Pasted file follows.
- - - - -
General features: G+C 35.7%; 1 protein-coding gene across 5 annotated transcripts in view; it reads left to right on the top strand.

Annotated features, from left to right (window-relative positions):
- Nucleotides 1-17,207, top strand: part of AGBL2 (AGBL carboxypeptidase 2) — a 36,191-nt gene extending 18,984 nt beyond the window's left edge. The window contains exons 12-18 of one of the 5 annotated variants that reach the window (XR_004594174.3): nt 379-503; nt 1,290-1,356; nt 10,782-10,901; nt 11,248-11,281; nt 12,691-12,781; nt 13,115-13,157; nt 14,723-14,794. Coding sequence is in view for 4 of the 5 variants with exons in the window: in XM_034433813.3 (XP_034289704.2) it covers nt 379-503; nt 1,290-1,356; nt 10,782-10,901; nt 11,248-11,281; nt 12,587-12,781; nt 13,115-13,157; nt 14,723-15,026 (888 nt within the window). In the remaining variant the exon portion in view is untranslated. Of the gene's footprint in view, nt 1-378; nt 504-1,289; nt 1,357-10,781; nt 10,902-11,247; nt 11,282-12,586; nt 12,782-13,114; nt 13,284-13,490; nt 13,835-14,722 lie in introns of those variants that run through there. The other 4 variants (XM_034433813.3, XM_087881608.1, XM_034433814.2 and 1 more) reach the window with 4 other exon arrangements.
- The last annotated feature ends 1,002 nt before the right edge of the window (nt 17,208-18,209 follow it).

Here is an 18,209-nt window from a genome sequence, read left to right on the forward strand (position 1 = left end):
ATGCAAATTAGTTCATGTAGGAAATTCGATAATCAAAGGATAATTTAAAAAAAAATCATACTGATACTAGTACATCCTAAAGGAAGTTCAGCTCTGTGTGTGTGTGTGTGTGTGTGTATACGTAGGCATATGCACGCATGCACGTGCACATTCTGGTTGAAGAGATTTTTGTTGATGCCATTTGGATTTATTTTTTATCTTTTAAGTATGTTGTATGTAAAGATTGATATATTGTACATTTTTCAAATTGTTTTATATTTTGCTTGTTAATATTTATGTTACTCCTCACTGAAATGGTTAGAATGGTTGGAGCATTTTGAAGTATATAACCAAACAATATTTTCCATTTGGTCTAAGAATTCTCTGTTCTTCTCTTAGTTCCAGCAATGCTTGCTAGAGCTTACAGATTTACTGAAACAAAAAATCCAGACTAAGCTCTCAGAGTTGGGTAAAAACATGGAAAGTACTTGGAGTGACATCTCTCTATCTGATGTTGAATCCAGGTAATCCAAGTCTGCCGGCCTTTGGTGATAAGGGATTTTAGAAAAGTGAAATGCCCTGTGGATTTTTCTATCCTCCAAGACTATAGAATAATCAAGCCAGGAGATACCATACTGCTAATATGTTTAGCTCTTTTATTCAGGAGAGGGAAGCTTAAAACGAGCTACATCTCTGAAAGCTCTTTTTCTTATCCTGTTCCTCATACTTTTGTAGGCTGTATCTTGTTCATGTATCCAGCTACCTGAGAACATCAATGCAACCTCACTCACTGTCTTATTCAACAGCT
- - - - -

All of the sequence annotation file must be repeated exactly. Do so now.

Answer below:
General features: G+C 35.7%; 1 protein-coding gene across 5 annotated transcripts in view; it reads left to right on the top strand.

Annotated features, from left to right (window-relative positions):
- Nucleotides 1-17,207, top strand: part of AGBL2 (AGBL carboxypeptidase 2) — a 36,191-nt gene extending 18,984 nt beyond the window's left edge. The window contains exons 12-18 of one of the 5 annotated variants that reach the window (XR_004594174.3): nt 379-503; nt 1,290-1,356; nt 10,782-10,901; nt 11,248-11,281; nt 12,691-12,781; nt 13,115-13,157; nt 14,723-14,794. Coding sequence is in view for 4 of the 5 variants with exons in the window: in XM_034433813.3 (XP_034289704.2) it covers nt 379-503; nt 1,290-1,356; nt 10,782-10,901; nt 11,248-11,281; nt 12,587-12,781; nt 13,115-13,157; nt 14,723-15,026 (888 nt within the window). In the remaining variant the exon portion in view is untranslated. Of the gene's footprint in view, nt 1-378; nt 504-1,289; nt 1,357-10,781; nt 10,902-11,247; nt 11,282-12,586; nt 12,782-13,114; nt 13,284-13,490; nt 13,835-14,722 lie in introns of those variants that run through there. The other 4 variants (XM_034433813.3, XM_087881608.1, XM_034433814.2 and 1 more) reach the window with 4 other exon arrangements.
- The last annotated feature ends 1,002 nt before the right edge of the window (nt 17,208-18,209 follow it).

Here is an 18,209-nt window from a genome sequence, read left to right on the forward strand (position 1 = left end):
ATGCAAATTAGTTCATGTAGGAAATTCGATAATCAAAGGATAATTTAAAAAAAAATCATACTGATACTAGTACATCCTAAAGGAAGTTCAGCTCTGTGTGTGTGTGTGTGTGTGTGTATACGTAGGCATATGCACGCATGCACGTGCACATTCTGGTTGAAGAGATTTTTGTTGATGCCATTTGGATTTATTTTTTATCTTTTAAGTATGTTGTATGTAAAGATTGATATATTGTACATTTTTCAAATTGTTTTATATTTTGCTTGTTAATATTTATGTTACTCCTCACTGAAATGGTTAGAATGGTTGGAGCATTTTGAAGTATATAACCAAACAATATTTTCCATTTGGTCTAAGAATTCTCTGTTCTTCTCTTAGTTCCAGCAATGCTTGCTAGAGCTTACAGATTTACTGAAACAAAAAATCCAGACTAAGCTCTCAGAGTTGGGTAAAAACATGGAAAGTACTTGGAGTGACATCTCTCTATCTGATGTTGAATCCAGGTAATCCAAGTCTGCCGGCCTTTGGTGATAAGGGATTTTAGAAAAGTGAAATGCCCTGTGGATTTTTCTATCCTCCAAGACTATAGAATAATCAAGCCAGGAGATACCATACTGCTAATATGTTTAGCTCTTTTATTCAGGAGAGGGAAGCTTAAAACGAGCTACATCTCTGAAAGCTCTTTTTCTTATCCTGTTCCTCATACTTTTGTAGGCTGTATCTTGTTCATGTATCCAGCTACCTGAGAACATCAATGCAACCTCACTCACTGTCTTATTCAACAGCT